The legal procedural is something film goers have had no qualms devouring for years now, be it Julia Roberts' push-up bra in Erin Brockovich or George Clooney's crisis of conscience in Michael Clayton. The latest entrant into this genre features an ensemble with talented leading names, though ones whose political ideology tends to speak for themselves.
Mario Correa and Matthew Michael Carnahan (The Kingdom) adapted the Nathaniel Rich New York Times Magazine article into a screenplay that Todd Haynes (Far From Heaven) directed. Mark Ruffalo (Foxcatcher) plays Rob Bilott, a law associate at a firm representing corporations. He is given evidence of poisoning of the land and water from Wilbur (Bill Camp, Joker), a friend of Rob's grandmother in Parkersburg, West Virginia, and Rob learns that there is a lot of evidence that the multibillion dollar DuPont industry has been polluting the people of Parkersburg, and potentially much more. He decides to fight them tooth and nail to determine what the truth is and what he can do to stop them.
I think when it comes to an oversaturated film genre, you still have to put some work in. Which is to say when Leighton Meester and Miles Teller eventually get together at the end of the romcom you're watching, they'd have at least put in some roadwork to get to that point, thus making their third act resolution all the more joyful because the viewer has had some investment of time and energy for it. Dark Waters takes a lot of those steps and uses them as inference. Which would generally be fine, but it also glosses over steps in storytelling that could have made things more relatable to the viewer. In the extras, the cast talks about Rob being a private and/or quiet person in real life and that tracks here, as Ruffalo plays a guy who is generally stoic and shuts a lot of people out. His wife Sarah is played by Anne Hathaway (Colossal), whose work in the film is neglected and basically shortchanging her acting abilities. It almost made me wonder if she did it for the work with others in the film or the message itself, the latter of which being not all that hot.
In addition, fundamentally the story also has problems as well. Wilbur's case, which extends into Rob's actions against DuPont, last years, even decades, but the cuts to things to serve as time markers in the film are afterthoughts, because Rob's investment in these appear to be afterthoughts (save for an occasional argument with Sarah. Even debates with the law firm Managing Partner he works for (Tim Robbins, Mystic River) come off as derivate. With something that is apparently so serious, you'd expect a little more than what the ensemble of Dark Waters delivers.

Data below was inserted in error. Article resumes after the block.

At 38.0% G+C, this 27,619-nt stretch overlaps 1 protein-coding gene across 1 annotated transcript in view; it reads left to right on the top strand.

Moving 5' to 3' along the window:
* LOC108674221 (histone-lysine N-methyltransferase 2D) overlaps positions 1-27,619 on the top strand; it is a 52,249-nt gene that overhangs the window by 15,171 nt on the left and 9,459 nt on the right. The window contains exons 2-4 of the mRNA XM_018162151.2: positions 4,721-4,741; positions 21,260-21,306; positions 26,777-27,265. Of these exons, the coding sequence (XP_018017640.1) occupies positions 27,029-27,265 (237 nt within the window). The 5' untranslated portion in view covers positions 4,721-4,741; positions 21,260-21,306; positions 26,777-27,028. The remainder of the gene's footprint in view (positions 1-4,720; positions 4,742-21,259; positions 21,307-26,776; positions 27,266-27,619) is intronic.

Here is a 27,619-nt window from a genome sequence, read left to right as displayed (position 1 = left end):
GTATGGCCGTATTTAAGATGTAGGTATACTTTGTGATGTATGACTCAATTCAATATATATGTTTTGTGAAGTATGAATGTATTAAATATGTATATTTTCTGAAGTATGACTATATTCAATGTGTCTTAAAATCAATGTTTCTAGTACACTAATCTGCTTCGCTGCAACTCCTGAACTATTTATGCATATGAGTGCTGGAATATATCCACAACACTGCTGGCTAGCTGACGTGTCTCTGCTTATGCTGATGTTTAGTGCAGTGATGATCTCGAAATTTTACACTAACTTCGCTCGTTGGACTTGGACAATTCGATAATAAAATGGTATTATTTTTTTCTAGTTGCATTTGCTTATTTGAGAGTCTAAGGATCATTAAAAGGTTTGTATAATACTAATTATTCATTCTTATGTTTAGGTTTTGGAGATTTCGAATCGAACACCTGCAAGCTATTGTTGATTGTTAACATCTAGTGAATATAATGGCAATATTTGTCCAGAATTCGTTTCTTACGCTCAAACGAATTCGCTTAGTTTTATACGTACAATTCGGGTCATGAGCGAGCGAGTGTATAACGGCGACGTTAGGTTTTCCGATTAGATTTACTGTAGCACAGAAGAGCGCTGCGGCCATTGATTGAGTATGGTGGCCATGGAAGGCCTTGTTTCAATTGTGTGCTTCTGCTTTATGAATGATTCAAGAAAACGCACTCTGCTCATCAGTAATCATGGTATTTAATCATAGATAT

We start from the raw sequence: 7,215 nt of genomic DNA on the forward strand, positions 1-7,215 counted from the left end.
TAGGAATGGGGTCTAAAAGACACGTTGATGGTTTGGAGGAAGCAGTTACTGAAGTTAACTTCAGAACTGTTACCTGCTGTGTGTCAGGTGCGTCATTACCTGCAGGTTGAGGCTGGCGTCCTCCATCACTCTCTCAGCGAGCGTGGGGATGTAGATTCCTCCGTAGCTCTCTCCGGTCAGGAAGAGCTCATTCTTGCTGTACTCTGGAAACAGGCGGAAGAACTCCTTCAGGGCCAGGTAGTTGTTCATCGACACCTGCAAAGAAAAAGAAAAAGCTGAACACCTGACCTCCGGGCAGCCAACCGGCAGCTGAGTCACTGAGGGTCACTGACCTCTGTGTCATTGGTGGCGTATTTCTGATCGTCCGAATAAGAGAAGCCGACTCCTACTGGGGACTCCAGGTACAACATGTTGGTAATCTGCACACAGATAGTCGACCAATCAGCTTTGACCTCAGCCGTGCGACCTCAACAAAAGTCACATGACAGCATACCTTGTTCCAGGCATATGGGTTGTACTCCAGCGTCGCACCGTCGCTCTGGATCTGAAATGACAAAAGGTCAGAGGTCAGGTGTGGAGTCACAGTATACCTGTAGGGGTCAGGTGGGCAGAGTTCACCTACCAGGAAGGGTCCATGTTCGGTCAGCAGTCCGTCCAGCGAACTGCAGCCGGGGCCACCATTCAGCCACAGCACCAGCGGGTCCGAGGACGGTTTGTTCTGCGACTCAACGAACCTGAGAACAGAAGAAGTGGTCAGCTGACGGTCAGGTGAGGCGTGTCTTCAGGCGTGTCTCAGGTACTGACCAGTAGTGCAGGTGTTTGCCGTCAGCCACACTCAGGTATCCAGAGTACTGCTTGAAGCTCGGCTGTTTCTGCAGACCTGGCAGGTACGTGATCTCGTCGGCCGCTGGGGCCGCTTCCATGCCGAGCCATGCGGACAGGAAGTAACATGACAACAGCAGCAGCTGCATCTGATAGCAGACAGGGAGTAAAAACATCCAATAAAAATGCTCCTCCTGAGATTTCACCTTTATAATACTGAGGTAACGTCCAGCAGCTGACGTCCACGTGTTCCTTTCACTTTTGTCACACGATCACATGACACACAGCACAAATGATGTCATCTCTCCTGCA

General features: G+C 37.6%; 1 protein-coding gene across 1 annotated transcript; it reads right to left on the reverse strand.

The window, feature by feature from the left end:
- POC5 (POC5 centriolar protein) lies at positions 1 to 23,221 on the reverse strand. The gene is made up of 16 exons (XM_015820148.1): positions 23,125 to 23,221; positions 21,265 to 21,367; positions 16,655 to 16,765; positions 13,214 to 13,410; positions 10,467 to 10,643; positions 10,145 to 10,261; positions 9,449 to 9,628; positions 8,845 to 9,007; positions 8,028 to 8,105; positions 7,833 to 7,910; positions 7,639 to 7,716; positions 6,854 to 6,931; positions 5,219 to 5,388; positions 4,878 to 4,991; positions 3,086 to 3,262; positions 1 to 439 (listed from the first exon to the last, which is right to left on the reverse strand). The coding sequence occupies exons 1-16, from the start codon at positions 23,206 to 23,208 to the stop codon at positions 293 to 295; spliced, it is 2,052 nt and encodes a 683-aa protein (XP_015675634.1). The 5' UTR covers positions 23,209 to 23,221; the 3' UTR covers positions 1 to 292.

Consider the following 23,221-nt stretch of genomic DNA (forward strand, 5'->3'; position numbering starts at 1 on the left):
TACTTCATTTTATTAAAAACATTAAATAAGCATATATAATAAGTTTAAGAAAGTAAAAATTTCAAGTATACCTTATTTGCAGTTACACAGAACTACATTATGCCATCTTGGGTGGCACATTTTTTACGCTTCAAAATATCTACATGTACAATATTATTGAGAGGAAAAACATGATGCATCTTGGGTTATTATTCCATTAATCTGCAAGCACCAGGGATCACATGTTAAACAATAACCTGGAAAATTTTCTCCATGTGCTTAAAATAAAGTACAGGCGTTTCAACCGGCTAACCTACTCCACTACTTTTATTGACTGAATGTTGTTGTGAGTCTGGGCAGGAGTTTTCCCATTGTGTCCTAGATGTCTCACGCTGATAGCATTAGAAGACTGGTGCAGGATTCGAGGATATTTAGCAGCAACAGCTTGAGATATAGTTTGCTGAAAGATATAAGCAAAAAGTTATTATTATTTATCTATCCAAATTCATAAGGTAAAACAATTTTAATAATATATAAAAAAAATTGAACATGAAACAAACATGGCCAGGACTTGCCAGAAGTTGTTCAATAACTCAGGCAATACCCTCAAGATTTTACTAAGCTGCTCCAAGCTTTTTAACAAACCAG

Aside from the individual work of Camp (an underrated actor for a few years now in my opinion), The ensemble wants you to know that the DuPont actions are underhanded, but doesn't go nearly enough as to why. Whether it's from a transformation of Rob's value system, or even keeping the viewer involved as to his pursuit of justice or the truth, there's an overwhelming personal sense that Dark Waters wants to keep you at arms' length about, well, everything, and doesn't want to explain why that is, and it's a shame
A lot of grays, blacks and blues serve as the palette for Dark Waters and the AVC-encoded high-definition presentation shows them vividly. Subdued law firm lighting comes through naturally and image detail in skin and hair is sharp without noticeable artifacts. The film comes across natural, sharp and vivid without any image post-processing, and looks as good as can be.
The DTS-HD track does not get a lot to do, but does show off on more dynamic moments like a rebellious cow charging its owner. But environmental noise sounds clear and convincing and gives you a sense of immersion when listening to it. Dialogue sounds clear and well-balanced in the center channel and does not require any adjustments from the user, and the playing of Johnny Cash's cover of "I Won't Back Down" pierces out with struck guitar strings, sounding broad and powerful.
Three extras, all brief, starting with "Uncovering Dark Waters" (5:28), the closest thing the film lhas to a making of about it, as the cast and crew discuss how the story got together, how Haynes works as a director and the set and location goals for the production. "The Cost of Being a Hero" (5:01) includes some works from the cast and crew about Bilott, while "The Real People" (2:28) shows us the Parkersburg folks, some of whom make the film. There's a standard definition disc and digital copy of the film for good measure.
In Dark Waters you have another entry into the legal thriller/procedural genre, but between the distance of the cast and detachment of the material, there isn't a long-lasting hint of resonance that other films of the genre possesses. Do you know what happened in Erin Brockovich? Yes? What about the end? OK. Now do this for Dark Waters, and you would be in for a more difficult hill to climb, and that is the big flaw of the film. Technically, the disc looks and sounds great, and the extras are scant, and could have used more work. It is worth checking out for the performances of Ruffalo and (to a much greater degree) Camp, but at the end of the day, you are liable to forget about this pretty quickly, as it is a disappointment.